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President Bush Signs Standards Developing Organizations Advancement Act of 2004 into Law


New York, Jun 25, 2004

The Standards Developing Organizations Advancement Act of 2004 (H.R. 1086) was signed into law by President George W. Bush on June 22, providing a degree of shelter for certain standards developers from the treble damages liability in current antitrust laws.

H.R. 1086 amends the National Cooperative Research and Production Act of 1993 which addresses the antitrust treatment of certain joint ventures (such as standards development). The new bill recognizes the assistance that standards developing organizations (SDOs) provide to government agencies in developing standards for regulatory and procurement functions. SDOs will now benefit from an explicit filing opportunity to submit a notice describing the scope of their activity with the Justice Department and the Federal Trade Commission, which may avert unnecessary and costly litigation against these organizations that have no commercial interest with regard to the technical specifications contained in the standards.

"Standards development organizations develop technical standards that are essential to the efficient functioning of our national economy. Congress has determined that the threat of treble damages pressures SDOs to restrict their standards development activities at a great cost to the United States. The Standards Development Organization Advancement Act of 2004 relieves SDOs from certain antitrust concerns and facilitates the development of pro-competitive standards," said R. Hewitt Pate, assistant attorney general in charge of the antitrust division, in a Department of Justice statement.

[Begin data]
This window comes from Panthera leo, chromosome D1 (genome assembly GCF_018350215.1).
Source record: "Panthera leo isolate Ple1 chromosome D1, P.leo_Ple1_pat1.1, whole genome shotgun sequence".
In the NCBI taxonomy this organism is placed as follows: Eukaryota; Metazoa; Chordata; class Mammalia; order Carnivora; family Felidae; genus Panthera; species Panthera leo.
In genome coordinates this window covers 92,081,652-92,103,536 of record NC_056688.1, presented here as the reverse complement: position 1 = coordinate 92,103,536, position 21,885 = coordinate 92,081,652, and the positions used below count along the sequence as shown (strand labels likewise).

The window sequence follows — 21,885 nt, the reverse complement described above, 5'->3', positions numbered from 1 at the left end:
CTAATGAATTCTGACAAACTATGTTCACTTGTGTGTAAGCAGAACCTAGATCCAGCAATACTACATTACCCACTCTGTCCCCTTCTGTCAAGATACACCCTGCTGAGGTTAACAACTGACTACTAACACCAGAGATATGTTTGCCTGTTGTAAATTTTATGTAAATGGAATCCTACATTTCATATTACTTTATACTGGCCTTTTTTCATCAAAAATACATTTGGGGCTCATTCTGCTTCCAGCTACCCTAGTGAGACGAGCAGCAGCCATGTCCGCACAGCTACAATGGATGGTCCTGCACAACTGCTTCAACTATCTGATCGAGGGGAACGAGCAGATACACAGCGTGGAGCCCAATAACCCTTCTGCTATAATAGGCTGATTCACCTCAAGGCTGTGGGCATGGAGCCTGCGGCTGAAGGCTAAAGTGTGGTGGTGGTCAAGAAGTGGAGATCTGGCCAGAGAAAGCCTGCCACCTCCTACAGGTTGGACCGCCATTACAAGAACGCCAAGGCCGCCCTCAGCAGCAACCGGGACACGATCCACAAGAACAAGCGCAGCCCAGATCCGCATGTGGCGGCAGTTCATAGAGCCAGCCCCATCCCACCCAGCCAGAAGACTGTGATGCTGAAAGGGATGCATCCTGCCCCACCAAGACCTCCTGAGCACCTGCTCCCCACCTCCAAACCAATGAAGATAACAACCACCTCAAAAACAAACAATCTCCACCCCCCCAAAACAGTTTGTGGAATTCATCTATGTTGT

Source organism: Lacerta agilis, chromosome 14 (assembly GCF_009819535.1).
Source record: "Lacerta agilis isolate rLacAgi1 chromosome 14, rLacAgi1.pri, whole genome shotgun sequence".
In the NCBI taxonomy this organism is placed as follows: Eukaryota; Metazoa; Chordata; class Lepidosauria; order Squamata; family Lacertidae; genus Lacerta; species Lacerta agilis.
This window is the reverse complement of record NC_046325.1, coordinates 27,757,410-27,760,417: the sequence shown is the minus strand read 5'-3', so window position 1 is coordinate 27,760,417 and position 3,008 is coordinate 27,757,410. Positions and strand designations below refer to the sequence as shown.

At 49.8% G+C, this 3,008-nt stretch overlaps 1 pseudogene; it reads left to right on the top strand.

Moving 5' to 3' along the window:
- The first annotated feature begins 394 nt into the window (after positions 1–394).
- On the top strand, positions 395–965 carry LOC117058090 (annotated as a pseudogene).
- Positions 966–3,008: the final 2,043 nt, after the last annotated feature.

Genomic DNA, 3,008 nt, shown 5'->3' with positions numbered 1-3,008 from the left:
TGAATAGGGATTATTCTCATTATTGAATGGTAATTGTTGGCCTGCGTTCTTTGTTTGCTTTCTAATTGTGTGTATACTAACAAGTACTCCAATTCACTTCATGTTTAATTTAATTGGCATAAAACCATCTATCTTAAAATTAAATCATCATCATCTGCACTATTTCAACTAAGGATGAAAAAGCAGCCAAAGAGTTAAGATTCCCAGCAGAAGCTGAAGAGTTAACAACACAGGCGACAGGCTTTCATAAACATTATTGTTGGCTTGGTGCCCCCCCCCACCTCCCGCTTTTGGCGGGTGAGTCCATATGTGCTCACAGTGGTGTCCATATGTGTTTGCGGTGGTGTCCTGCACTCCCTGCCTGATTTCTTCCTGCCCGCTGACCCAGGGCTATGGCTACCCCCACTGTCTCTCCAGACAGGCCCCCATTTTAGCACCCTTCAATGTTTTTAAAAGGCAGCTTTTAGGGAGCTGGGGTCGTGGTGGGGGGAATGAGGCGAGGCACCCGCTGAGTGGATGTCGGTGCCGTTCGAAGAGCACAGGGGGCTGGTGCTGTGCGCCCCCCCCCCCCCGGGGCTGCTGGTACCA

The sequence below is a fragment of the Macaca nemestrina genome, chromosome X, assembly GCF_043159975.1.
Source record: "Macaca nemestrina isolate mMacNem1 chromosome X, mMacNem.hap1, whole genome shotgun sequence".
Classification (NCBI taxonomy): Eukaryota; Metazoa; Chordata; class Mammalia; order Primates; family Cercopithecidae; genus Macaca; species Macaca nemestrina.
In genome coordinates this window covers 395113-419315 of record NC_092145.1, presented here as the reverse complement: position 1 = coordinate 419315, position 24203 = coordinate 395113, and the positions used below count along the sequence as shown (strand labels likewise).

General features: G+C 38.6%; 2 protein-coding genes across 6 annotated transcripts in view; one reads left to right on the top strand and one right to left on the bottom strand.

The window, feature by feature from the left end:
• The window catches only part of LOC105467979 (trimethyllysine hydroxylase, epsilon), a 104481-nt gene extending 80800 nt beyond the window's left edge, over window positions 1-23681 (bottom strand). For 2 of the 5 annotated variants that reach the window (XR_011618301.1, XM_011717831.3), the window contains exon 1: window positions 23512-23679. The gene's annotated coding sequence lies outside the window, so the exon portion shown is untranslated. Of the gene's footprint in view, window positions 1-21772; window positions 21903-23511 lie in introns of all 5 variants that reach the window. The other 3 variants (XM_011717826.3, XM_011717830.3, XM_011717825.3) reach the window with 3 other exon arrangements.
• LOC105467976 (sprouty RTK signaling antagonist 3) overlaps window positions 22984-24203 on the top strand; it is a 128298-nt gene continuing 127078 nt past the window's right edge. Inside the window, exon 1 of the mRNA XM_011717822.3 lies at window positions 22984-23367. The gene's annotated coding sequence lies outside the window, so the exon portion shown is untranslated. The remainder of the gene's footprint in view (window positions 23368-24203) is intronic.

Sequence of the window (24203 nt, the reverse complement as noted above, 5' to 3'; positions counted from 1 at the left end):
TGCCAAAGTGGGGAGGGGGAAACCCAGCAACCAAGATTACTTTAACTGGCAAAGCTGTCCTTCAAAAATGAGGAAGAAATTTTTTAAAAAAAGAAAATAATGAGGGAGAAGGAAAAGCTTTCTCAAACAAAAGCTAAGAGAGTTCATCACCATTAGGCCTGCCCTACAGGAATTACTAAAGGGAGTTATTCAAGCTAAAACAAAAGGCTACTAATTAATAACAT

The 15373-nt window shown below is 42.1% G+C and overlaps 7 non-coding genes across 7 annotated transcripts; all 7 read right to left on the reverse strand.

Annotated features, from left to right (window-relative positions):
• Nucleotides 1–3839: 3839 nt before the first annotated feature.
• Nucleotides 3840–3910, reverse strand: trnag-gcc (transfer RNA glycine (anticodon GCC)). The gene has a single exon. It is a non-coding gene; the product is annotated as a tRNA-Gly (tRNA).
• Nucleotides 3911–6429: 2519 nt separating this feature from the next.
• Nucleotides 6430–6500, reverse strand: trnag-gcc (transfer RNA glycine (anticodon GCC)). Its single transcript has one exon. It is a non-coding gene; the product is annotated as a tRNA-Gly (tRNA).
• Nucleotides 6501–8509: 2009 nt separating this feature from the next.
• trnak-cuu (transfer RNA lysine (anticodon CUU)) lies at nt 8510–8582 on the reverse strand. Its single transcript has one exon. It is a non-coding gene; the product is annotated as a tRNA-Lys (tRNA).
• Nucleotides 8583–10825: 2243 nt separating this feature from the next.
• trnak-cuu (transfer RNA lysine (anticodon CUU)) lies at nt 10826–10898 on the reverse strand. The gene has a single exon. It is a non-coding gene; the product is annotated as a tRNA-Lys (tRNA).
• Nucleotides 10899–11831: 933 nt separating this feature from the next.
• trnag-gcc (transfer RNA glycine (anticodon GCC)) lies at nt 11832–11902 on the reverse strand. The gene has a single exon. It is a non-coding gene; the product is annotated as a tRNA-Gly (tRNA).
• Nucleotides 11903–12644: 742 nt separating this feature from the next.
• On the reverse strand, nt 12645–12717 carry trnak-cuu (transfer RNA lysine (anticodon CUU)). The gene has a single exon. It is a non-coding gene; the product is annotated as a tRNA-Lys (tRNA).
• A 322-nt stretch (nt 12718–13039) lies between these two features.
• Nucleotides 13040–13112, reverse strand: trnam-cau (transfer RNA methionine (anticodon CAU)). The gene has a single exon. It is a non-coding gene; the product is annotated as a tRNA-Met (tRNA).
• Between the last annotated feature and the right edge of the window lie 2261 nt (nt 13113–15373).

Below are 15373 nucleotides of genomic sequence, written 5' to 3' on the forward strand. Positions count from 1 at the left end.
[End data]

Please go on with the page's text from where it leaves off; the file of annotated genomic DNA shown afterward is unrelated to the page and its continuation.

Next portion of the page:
While enhancing the ability of standards developing organizations to use the NCRPA to protect their activities, the legislation specifically states that nothing in the new sections of the law “shall be construed to alter or modify the antitrust treatment under existing law of parties participating in standards development…” or “…other organizations and parties engaged in standard-setting processes not within the scope of this amendment to the title.” (Sec. 108)

Several ANSI members and accredited standards developers supported the effort behind the legislation, spearheaded by the American Society of Mechanical Engineers (ASME), ASTM International, and the National Fire Protection Association (NFPA).

“ANSI congratulates the work of many in the standards community that has culminated in the passage of HR 1086,” said David Karmol, ANSI vice president of public policy and government affairs. “The Institute will continue to support the needs of standards developers and edify our constituency on the intent of the legislation.”

SDOs must file a proper notification with the Department and the Federal Trade Commission (FTC) to obtain the liability limiting protections provided by the Act. For guidance on proper notifications, please see the Department of Justice statement. (Click here to download)

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